The design of z is guided by (i) wanting it to be as different as possible from SME in identifiable, theoretically interesting ways (so that far reaches of ME can be probed); and (ii) wanting it to use ideas that can be seen as extrapolations from actual experiences of real people working at mathematics in forms at least piece-wise similar to z (so that we can appeal to intuition to inform judgment about z's plausibility and mathematical quality).
In the rest of the paper I present a series of spots intended to show aspects of the kind of thinking that informs z applied to levels ranging from pre-school children to mathematically educated adults.
1. A First Peep at z
I start with a corner of z that is likely to have immediate name recognition as an idea that's in the air: bringing probability into elementary mathematics. We peep (in an imaginary but only slight extrapolation from real conditions) at children as young as five or six using an iconic form of MicroWorlds Logo to create animations and simple green games. Specifically we observe one child leaning over to ask another, "How did you make your colors do THAT?" and being shown a screen object whose name is RANDOM and whose simplest behaviors can be grasped in minutes.
The first of my oppositional principles is brought out by contrasting the activity of these children with a more common way to introduce probability in schools by using physical materials such as spinners or dice to introduce children to the idea of probability. I ask: what can these children do with this new knowledge besides talk or deal with teacher-initiated problems? How can a child actually use it to do something that has real personal importance now? My Logo kids are excited because they can produce dramatic screen effects and will go on using their growing control over random processes in projects of increasing complexity. What can your spinner spinners do that will give them a sense of empowerment and achievement?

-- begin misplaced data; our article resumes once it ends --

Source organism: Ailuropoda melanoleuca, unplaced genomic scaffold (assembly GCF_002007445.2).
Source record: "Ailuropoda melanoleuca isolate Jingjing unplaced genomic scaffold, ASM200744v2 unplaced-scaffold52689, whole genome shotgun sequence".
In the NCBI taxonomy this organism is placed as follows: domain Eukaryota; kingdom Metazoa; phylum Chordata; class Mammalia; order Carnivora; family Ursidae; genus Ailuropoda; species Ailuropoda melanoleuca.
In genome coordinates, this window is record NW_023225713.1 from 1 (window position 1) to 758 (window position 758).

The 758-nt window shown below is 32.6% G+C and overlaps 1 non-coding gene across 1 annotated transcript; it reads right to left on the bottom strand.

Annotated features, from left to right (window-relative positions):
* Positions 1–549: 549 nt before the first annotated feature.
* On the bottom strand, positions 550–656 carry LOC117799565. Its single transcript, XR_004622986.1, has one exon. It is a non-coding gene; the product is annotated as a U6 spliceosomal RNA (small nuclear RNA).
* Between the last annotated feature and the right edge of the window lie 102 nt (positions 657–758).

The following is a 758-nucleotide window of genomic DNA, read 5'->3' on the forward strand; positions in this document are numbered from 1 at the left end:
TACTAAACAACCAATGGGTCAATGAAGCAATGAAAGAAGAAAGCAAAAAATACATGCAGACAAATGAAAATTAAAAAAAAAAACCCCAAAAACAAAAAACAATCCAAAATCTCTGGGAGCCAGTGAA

The principle is called the power principle or "what comes first, using it or 'getting it'?" The natural mode of acquiring most knowledge is through use leading to progressively deepening understanding. Only in school, and especially in SME is this order systematically inverted. The power principle re-inverts the inversion.